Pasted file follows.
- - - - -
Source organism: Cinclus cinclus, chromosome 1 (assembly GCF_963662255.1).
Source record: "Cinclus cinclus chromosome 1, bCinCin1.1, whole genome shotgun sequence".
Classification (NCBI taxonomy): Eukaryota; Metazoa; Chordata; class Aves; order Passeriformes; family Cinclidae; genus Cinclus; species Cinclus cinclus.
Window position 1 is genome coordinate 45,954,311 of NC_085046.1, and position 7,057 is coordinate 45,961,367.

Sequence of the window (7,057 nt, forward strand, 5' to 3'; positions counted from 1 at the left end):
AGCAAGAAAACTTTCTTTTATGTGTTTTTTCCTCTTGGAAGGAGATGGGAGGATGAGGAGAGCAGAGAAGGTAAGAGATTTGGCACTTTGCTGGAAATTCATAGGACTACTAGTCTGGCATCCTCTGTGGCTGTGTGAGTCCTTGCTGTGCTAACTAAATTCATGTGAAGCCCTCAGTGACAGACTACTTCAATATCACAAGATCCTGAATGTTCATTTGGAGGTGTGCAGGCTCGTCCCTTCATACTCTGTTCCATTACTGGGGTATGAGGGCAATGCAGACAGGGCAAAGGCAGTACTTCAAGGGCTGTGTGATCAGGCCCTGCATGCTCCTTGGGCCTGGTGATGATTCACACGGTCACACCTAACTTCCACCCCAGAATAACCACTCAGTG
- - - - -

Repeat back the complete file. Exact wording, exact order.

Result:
Source organism: Cinclus cinclus, chromosome 1 (assembly GCF_963662255.1).
Source record: "Cinclus cinclus chromosome 1, bCinCin1.1, whole genome shotgun sequence".
Classification (NCBI taxonomy): Eukaryota; Metazoa; Chordata; class Aves; order Passeriformes; family Cinclidae; genus Cinclus; species Cinclus cinclus.
Window position 1 is genome coordinate 45,954,311 of NC_085046.1, and position 7,057 is coordinate 45,961,367.

Sequence of the window (7,057 nt, forward strand, 5' to 3'; positions counted from 1 at the left end):
AGCAAGAAAACTTTCTTTTATGTGTTTTTTCCTCTTGGAAGGAGATGGGAGGATGAGGAGAGCAGAGAAGGTAAGAGATTTGGCACTTTGCTGGAAATTCATAGGACTACTAGTCTGGCATCCTCTGTGGCTGTGTGAGTCCTTGCTGTGCTAACTAAATTCATGTGAAGCCCTCAGTGACAGACTACTTCAATATCACAAGATCCTGAATGTTCATTTGGAGGTGTGCAGGCTCGTCCCTTCATACTCTGTTCCATTACTGGGGTATGAGGGCAATGCAGACAGGGCAAAGGCAGTACTTCAAGGGCTGTGTGATCAGGCCCTGCATGCTCCTTGGGCCTGGTGATGATTCACACGGTCACACCTAACTTCCACCCCAGAATAACCACTCAGTG